we are a sacrament (embodied)

sacrament embodied

If we were having coffee or chai, I’d take a sip and then ask how you’re doing. How are you doing?

As a friend asked recently, are you drinking enough water? Are you moving your body and getting enough rest? We are more than mere soul and spirit…we are embodied creations, real-life flesh and blood. It seems so obvious a thing to say until we enter seasons of sleep deprivation or physical pain. Our limitation in this earthly shell has a way of bringing back that reminder. We are needy. We are not superheros.

My oldest son turned eight years old last week. When I think back to the week of his birth, I am confronted with memories of my own weakness. The transition from pregnancy to mothering was a shock to the system in every way, but most acutely to my physical body. We were in and out of the hospital that first week which meant that no one (not mama or dada or baby) got enough sleep. I remember crying out to God in between tears of exhaustion and feelings of fear —how do I do this?— and asking for help to guide us through that difficult transition. Jesus was with us back then, just as he is today.

It was Jesus who said to another mother (of Zebedee’s sons), “Can you drink the cup I am going to drink?” He knew what was ahead for his mission, that he would have to lay down his body and very life, while they only wanted to secure their own places of comfort and preservation.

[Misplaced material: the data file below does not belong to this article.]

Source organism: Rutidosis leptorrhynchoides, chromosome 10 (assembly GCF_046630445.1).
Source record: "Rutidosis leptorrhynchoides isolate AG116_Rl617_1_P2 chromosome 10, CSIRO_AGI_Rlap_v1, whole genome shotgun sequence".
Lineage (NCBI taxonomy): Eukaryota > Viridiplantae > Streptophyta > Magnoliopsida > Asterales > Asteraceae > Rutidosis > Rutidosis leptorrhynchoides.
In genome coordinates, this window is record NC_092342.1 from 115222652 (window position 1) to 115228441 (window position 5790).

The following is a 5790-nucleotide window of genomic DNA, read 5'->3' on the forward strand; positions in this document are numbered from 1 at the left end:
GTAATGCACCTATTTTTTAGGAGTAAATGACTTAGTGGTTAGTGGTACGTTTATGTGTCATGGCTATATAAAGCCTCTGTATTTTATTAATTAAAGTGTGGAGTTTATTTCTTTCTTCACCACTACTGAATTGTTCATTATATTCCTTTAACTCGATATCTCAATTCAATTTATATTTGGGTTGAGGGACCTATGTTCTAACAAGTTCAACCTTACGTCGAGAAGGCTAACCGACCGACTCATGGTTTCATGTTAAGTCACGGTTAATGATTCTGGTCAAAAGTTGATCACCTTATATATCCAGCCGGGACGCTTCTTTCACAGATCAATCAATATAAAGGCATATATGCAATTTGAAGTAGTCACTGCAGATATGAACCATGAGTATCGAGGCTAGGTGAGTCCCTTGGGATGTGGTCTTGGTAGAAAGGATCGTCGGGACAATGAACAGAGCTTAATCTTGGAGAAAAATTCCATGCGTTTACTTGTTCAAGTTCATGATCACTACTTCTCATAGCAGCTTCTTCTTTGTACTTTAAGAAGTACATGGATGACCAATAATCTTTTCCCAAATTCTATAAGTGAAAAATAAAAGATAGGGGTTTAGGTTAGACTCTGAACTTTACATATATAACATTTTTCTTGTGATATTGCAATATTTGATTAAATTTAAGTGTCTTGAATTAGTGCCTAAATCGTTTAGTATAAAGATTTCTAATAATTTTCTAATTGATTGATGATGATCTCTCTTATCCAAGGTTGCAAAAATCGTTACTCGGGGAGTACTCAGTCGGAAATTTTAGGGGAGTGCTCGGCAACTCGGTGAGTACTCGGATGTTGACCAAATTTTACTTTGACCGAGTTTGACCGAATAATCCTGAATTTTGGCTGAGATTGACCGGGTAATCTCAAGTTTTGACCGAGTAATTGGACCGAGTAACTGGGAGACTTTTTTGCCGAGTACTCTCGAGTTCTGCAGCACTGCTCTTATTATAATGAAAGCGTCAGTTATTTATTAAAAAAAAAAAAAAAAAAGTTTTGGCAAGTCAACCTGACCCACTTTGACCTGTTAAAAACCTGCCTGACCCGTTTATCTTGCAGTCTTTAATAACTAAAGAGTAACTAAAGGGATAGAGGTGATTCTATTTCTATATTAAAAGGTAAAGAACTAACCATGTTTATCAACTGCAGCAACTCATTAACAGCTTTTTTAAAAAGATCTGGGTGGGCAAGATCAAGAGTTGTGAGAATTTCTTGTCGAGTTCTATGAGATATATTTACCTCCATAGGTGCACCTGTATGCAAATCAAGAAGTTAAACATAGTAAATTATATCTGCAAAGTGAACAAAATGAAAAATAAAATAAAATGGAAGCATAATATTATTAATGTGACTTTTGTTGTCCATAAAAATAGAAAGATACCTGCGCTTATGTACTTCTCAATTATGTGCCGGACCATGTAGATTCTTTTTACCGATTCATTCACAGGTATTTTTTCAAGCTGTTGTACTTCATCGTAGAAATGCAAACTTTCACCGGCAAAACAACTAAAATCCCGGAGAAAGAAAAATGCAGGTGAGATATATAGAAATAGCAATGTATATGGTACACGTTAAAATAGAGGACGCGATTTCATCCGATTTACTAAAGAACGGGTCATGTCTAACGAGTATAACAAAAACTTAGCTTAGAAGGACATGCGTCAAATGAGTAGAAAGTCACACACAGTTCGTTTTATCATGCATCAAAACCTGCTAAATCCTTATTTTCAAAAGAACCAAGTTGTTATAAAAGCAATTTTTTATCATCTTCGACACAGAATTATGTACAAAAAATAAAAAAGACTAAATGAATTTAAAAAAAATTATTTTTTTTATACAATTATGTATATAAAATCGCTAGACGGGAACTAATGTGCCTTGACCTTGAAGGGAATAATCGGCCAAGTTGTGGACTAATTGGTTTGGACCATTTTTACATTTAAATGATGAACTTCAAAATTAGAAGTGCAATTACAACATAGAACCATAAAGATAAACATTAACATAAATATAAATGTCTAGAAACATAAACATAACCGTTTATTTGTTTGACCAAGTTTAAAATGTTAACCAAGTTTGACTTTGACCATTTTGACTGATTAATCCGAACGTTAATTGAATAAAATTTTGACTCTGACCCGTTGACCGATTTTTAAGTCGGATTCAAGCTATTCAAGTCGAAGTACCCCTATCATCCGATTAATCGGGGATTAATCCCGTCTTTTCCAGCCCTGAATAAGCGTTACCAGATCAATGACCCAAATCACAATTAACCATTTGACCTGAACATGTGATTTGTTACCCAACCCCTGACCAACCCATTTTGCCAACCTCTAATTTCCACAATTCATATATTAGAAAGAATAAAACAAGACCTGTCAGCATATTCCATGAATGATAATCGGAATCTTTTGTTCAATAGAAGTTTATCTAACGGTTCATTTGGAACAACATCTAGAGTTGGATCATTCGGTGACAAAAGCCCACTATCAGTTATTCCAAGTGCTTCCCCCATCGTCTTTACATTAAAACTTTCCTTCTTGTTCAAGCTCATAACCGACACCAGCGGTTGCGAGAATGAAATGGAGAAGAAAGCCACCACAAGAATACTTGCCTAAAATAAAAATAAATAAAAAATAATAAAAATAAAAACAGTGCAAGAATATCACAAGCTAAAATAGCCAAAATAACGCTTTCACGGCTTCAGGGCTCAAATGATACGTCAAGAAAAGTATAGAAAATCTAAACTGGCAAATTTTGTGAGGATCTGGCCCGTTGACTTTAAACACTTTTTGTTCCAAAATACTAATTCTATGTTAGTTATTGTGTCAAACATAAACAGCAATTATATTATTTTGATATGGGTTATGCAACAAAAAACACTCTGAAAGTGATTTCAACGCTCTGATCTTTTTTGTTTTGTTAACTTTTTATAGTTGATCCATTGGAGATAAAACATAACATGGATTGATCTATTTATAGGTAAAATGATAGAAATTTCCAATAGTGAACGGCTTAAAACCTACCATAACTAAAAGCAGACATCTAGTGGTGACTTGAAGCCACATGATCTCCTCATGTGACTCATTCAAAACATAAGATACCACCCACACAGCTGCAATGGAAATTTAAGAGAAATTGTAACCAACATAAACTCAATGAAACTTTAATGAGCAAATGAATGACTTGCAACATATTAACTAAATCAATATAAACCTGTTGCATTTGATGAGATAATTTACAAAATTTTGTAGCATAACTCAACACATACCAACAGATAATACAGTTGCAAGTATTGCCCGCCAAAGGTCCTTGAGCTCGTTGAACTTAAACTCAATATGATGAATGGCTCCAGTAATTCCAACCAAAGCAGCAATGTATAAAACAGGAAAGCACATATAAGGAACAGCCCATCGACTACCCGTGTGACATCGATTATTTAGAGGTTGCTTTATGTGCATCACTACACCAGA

“Whoever wants to become great among you must be your servant…just as the Son of Man did not come to be served, but to serve, and to give his life as a ransom for many.” (Matt. 20:22, 26-28)

My baptism into motherhood was life altering. I went to that hospital one person and came out changed. The days and years to come would provide ample opportunity to test the strength of my body and my love for my sons, each time bringing me low before the throne of God, whispering those common prayers of “Help me.”

Whether you are a mother or father caring for young (or not-so-young) children, or a sister or brother walking alongside a sibling, or a friend or neighbor tending to someone in your life–we all have situations that push the limits of our physical selves. And maybe that is the defining characteristic of this era? One day we will be free from the limits and pains and brokenness of our bodies, but for now, may we welcome the Holy Spirit to help us pray a new prayer.

I am a mother, so I pray a mother’s prayer. But where ever you are, whatever the challenge, there is room to pray something similar. This is what I wrote in my journal this morning (change the words to make it your own…maybe this can be your prayer today, too.)

we are broken bread
we are poured out wine
we are a sacrament embodied
for our children to taste and see that
the Lord is good in our home.

As disciples of Jesus, we will be spent on behalf of others. This is what makes us look like him, feel like him, sound like him. His spiritual presence in us…our physical presence with others.

“Remember man, you are dust, and unto dust you shall return.”

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